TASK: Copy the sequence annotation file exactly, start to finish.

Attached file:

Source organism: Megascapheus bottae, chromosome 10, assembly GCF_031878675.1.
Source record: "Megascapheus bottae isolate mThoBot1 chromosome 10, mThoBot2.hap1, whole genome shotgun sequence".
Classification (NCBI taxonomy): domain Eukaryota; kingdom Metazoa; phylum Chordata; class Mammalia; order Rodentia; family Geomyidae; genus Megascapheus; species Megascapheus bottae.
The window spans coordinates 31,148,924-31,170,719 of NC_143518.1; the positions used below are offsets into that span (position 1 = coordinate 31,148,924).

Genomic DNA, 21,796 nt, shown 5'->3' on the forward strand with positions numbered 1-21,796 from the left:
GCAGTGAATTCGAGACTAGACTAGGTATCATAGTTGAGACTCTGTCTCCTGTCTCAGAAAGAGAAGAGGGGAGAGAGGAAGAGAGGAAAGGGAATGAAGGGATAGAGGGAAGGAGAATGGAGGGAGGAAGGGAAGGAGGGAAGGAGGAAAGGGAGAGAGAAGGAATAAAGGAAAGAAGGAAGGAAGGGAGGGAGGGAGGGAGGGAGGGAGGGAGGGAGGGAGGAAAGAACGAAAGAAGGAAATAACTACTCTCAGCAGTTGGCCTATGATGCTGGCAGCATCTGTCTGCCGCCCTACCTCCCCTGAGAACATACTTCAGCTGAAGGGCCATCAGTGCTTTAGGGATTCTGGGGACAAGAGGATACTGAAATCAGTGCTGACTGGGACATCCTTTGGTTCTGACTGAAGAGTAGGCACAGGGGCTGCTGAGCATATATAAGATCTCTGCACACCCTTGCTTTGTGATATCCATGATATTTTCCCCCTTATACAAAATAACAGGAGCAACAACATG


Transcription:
Source organism: Megascapheus bottae, chromosome 10, assembly GCF_031878675.1.
Source record: "Megascapheus bottae isolate mThoBot1 chromosome 10, mThoBot2.hap1, whole genome shotgun sequence".
Classification (NCBI taxonomy): domain Eukaryota; kingdom Metazoa; phylum Chordata; class Mammalia; order Rodentia; family Geomyidae; genus Megascapheus; species Megascapheus bottae.
The window spans coordinates 31,148,924-31,170,719 of NC_143518.1; the positions used below are offsets into that span (position 1 = coordinate 31,148,924).

Genomic DNA, 21,796 nt, shown 5'->3' on the forward strand with positions numbered 1-21,796 from the left:
GCAGTGAATTCGAGACTAGACTAGGTATCATAGTTGAGACTCTGTCTCCTGTCTCAGAAAGAGAAGAGGGGAGAGAGGAAGAGAGGAAAGGGAATGAAGGGATAGAGGGAAGGAGAATGGAGGGAGGAAGGGAAGGAGGGAAGGAGGAAAGGGAGAGAGAAGGAATAAAGGAAAGAAGGAAGGAAGGGAGGGAGGGAGGGAGGGAGGGAGGGAGGGAGGGAGGAAAGAACGAAAGAAGGAAATAACTACTCTCAGCAGTTGGCCTATGATGCTGGCAGCATCTGTCTGCCGCCCTACCTCCCCTGAGAACATACTTCAGCTGAAGGGCCATCAGTGCTTTAGGGATTCTGGGGACAAGAGGATACTGAAATCAGTGCTGACTGGGACATCCTTTGGTTCTGACTGAAGAGTAGGCACAGGGGCTGCTGAGCATATATAAGATCTCTGCACACCCTTGCTTTGTGATATCCATGATATTTTCCCCCTTATACAAAATAACAGGAGCAACAACATG